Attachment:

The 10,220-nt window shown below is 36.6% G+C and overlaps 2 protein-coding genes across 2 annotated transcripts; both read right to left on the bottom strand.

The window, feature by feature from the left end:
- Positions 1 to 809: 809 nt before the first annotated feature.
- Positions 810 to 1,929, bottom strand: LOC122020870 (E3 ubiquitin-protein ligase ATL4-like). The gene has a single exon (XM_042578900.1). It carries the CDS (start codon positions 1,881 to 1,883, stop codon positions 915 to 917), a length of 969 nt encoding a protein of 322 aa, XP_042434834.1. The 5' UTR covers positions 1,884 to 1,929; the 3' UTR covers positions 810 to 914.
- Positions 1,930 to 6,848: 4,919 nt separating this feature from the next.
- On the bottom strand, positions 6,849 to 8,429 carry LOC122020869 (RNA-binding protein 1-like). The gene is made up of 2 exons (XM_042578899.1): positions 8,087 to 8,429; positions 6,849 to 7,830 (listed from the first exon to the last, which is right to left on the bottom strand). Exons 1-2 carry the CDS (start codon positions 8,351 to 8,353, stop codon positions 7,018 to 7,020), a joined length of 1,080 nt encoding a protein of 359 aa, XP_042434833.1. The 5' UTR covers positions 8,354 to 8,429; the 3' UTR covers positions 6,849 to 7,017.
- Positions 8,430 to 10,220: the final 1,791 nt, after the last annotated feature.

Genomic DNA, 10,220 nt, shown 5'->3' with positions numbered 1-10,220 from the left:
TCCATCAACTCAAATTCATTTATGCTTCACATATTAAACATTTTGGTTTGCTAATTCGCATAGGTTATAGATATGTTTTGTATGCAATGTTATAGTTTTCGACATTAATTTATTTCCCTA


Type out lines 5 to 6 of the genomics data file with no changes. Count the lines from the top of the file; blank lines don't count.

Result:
- Positions 1,930 to 6,848: 4,919 nt separating this feature from the next.
- On the bottom strand, positions 6,849 to 8,429 carry LOC122020869 (RNA-binding protein 1-like). The gene is made up of 2 exons (XM_042578899.1): positions 8,087 to 8,429; positions 6,849 to 7,830 (listed from the first exon to the last, which is right to left on the bottom strand). Exons 1-2 carry the CDS (start codon positions 8,351 to 8,353, stop codon positions 7,018 to 7,020), a joined length of 1,080 nt encoding a protein of 359 aa, XP_042434833.1. The 5' UTR covers positions 8,354 to 8,429; the 3' UTR covers positions 6,849 to 7,017.